WoRMS endorsed as ‘Project Action’ for the Ocean Decade
The World Register of Marine Species (WoRMS) aims to provide an authoritative and comprehensive list of names of marine organisms, including information on synonymy. This register, which is hosted by VLIZ, a member of LifeWatch Belgium, has received endorsement by the Ocean Decade as a ‘Project Action’. In early October 2021, the UN Decade of Ocean Science for Sustainable Development (‘Ocean Decade’), endorsed 94 new Decade Actions across all ocean basins, all of them contributing in some way to the central vision of “the science we need for the ocean we want”.
Earlier in 2021, the WoRMS Steering Committee and the WoRMS Data Management Team submitted a proposal under the first Call for Actions, entitled “Above and Beyond – Completing the World Register of Marine Species (ABC WoRMS)”, which has been recently accepted, together with 93 other Actions. These actions all build on the global momentum for ocean knowledge-based solutions ahead of major upcoming global summits on climate and biodiversity. In total, there are now 335 endorsed Decade Actions.
As an Ocean Decade Project, WoRMS is being linked to the earlier endorsed Action Programme Marine Life 2030: A Global Integrated Marine Biodiversity Information Management and Forecasting System for Sustainable Development and Conservation. The Data Management Team has recently initiated conversation with the coordinators of the Marine Life 2030 Programme, to discuss the optimal ways to connect WoRMS to their goals.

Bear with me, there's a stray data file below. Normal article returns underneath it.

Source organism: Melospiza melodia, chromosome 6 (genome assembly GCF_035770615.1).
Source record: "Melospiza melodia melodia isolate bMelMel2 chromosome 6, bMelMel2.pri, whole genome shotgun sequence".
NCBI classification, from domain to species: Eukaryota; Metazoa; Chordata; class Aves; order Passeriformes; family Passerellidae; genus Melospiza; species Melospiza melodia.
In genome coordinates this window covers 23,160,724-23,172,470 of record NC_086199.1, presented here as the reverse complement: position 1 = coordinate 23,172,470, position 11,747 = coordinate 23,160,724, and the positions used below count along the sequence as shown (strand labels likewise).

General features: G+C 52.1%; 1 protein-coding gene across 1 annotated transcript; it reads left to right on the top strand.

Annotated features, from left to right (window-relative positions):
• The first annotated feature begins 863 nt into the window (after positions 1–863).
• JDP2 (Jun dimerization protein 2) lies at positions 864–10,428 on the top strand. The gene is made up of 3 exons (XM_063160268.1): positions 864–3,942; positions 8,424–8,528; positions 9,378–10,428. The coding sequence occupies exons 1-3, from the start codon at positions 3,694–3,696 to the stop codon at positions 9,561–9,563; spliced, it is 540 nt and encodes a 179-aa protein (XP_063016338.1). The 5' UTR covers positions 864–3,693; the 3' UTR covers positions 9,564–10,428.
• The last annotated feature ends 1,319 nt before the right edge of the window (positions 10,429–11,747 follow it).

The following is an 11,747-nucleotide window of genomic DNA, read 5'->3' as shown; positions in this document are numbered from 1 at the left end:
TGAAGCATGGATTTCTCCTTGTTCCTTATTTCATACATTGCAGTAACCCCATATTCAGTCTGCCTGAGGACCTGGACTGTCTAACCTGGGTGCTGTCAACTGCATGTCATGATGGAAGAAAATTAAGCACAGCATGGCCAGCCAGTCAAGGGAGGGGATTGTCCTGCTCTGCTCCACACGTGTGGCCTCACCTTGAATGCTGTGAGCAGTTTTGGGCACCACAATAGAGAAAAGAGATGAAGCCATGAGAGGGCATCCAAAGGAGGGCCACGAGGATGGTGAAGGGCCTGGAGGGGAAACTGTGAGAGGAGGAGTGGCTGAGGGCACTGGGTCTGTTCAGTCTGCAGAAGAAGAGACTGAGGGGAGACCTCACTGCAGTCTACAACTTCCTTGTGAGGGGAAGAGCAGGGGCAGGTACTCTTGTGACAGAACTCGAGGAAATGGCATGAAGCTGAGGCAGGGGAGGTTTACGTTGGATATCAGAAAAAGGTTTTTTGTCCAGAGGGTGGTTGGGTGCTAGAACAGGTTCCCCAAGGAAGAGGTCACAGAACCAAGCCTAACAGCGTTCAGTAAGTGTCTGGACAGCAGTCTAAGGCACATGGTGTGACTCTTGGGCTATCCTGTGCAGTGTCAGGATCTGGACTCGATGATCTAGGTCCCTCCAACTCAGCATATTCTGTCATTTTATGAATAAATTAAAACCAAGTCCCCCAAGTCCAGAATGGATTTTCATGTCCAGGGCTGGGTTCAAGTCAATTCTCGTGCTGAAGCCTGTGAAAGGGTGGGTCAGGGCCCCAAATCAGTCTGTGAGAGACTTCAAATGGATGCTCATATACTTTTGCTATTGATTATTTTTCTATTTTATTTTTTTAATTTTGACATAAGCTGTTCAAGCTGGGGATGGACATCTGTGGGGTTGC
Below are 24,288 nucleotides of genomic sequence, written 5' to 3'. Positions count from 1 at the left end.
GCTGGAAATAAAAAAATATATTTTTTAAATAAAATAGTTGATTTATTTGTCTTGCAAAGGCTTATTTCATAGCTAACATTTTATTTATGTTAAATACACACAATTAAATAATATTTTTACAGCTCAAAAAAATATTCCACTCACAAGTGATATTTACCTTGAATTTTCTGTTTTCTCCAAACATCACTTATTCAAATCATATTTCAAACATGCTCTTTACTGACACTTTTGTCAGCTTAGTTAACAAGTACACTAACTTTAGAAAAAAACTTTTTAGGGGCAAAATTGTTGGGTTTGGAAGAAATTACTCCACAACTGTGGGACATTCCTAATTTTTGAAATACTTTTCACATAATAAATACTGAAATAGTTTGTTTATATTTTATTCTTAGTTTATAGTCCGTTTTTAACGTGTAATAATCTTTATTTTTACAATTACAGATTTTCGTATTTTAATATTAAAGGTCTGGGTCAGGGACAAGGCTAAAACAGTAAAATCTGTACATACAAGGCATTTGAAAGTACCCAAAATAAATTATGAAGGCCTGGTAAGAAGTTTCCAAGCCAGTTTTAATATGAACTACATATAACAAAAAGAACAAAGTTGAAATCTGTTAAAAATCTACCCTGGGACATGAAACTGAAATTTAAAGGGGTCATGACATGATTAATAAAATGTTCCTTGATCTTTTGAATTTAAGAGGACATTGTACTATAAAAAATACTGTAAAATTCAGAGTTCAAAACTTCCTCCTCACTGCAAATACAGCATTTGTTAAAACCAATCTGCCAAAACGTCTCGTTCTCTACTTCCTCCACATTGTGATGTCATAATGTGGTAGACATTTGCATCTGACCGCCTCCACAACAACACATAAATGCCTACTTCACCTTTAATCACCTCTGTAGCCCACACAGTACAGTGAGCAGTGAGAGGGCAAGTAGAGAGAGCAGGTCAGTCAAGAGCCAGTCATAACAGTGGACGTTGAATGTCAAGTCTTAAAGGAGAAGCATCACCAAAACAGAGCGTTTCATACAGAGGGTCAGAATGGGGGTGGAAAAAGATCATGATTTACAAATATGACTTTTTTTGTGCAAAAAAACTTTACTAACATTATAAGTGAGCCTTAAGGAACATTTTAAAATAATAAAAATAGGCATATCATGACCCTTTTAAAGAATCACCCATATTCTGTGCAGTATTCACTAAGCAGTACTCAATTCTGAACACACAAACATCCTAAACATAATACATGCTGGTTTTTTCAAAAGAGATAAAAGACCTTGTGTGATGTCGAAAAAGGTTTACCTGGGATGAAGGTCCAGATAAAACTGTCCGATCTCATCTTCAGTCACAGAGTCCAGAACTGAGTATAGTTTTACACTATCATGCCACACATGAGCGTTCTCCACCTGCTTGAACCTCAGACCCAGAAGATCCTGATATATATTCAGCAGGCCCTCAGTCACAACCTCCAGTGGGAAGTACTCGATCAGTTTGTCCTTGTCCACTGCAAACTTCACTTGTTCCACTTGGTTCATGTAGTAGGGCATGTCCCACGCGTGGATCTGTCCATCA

During the full span of the Ocean Decade, WoRMS will continue its endeavors to provide a full taxonomic overview of all marine life, not only supporting scientists, but everyone who makes use of species names, including policymakers, industry and the public at large. Although already fairly complete, taxonomic gaps still need to be addressed, in terms of both space and time. New challenges in the field of taxonomy – such as temporary names – need to be explored, thereby looking for the best suitable solution for all WoRMS users. The documentation of species traits which are of critical importance for ecological marine research will be encouraged, as will there be increased efforts to link these with other global databases, infrastructures and initiatives such as the LifeWatch Species Information Backbone, OBIS, GOOS, COL, BoLD & GenBank.
The full article is available on the LifeWatch Belgium website.